Disagreements between shareholders often arise in a company. However, circumstances can change and the disagreements can lead to a potential deadlock, where the shareholders are unable to reach a decision on certain significant matters of the company.
It is therefore important to understand deadlock provisions considering the shareholding structure of the company. We set out some common provisions of a shareholders’ agreement which can be employed in a deadlock situation.
What is a deadlock?
A deadlock situation can arise in both 50:50 joint venture and companies where shareholders have disproportionate shareholdings. Shareholders’ agreements usually provide for several significant matters that require special resolutions (75%) as a form of minority protection.
If the shareholders are unable to decide on such significant matters, a deadlock situation would be deemed to occur. An example of deadlock situations is when shareholders fail to reach an agreement and vote on the matters which require special resolutions (75%) after two rounds of meeting over a certain period of time.
What are the common deadlock provisions?
(a) Casting Vote
The chairman of the board is given with a pre-determined casting vote in a deadlock.
(b) Appointment of an Independent Party
The shareholders mutually agree to appoint an independent third party which could be an arbitrator to facilitate decision-making process and decide on the matter.
(c) Russian Roulette
Any shareholder is entitled to issue an offer to the other shareholder, offering to either buy out the other shareholder or requiring the other shareholder to buy it out, at a specified price. This mechanism entitles the receiving shareholder to either accept the offer made by the other shareholder or sell its own share to the other shareholder, at the specified price.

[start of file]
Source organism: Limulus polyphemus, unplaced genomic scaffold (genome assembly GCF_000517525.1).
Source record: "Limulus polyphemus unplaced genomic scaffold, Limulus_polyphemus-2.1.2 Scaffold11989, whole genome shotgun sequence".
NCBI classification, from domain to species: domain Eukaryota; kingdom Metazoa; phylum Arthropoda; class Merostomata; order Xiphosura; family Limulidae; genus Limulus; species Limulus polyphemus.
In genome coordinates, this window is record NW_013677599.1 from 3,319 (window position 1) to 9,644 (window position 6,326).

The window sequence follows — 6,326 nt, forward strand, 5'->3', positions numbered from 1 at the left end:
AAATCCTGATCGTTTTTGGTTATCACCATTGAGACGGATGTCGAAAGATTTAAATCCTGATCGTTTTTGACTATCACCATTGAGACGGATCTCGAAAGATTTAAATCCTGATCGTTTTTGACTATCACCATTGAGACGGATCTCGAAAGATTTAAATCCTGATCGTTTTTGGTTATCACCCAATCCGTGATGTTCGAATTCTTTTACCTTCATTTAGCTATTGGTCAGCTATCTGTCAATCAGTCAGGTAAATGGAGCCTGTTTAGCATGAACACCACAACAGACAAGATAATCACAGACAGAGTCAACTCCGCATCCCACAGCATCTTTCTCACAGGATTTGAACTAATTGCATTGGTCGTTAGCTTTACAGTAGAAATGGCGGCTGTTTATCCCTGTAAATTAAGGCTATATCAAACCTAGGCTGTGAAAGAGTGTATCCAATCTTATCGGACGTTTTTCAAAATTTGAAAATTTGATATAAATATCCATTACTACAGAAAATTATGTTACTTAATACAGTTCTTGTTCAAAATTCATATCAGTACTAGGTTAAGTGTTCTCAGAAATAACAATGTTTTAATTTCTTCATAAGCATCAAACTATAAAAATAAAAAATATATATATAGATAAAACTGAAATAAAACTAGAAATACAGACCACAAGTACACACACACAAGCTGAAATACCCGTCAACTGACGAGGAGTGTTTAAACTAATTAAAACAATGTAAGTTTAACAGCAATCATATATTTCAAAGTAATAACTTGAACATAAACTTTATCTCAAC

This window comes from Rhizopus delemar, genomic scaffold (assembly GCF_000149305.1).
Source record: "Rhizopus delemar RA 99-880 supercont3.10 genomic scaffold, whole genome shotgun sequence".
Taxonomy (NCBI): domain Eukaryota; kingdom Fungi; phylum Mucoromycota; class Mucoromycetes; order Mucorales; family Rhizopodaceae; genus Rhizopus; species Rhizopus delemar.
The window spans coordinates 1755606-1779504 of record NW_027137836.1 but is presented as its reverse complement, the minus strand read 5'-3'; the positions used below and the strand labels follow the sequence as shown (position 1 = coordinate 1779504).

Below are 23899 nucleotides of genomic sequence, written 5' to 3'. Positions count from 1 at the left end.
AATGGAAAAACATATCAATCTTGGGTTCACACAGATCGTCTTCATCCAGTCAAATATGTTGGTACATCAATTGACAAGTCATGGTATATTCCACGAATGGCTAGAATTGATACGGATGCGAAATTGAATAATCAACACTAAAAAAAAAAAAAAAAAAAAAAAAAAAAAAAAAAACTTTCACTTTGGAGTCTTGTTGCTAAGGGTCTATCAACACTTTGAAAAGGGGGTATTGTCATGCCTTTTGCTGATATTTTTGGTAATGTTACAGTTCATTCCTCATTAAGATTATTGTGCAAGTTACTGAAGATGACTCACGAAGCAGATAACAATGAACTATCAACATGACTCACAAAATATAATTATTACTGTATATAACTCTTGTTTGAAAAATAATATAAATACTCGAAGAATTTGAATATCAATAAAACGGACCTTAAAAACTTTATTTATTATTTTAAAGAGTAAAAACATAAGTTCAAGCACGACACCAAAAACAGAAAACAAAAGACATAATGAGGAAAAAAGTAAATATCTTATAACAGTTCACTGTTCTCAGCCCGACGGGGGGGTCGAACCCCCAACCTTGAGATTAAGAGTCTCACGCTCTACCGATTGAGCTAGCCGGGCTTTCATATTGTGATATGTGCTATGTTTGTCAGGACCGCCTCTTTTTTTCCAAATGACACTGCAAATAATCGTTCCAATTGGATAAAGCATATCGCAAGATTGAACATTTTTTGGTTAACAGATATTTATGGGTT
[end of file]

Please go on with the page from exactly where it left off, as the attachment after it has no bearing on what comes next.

(d) Put and Call Option
The put option holder is entitled to require the other shareholder to buy its shares at a pre-determined value or market value determined by an independent party.
The call option holder is entitled to compel the other shareholder to sell its shares at a pre-determined value or market value determined by an independent party.
Any shareholder is entitled to require the voluntary winding-up of the Company. In this context, all the shareholders mutually agree to distribute the assets and wind-up the company.
It is important to incorporate deadlock provisions clearly in a shareholders’ agreement to manage any deadlock situations. Shareholders should consider the incorporation of deadlock provisions at the beginning of a joint venture which are appropriate for them based on the shareholding structure and dynamic.
This article is intended to be informative and not intended to be nor should be relied upon as a substitute for legal or any other professional advice.
About the author
Sia Kar Soon
Corporate/M&A, Regulatory Compliance
Halim Hong & Quek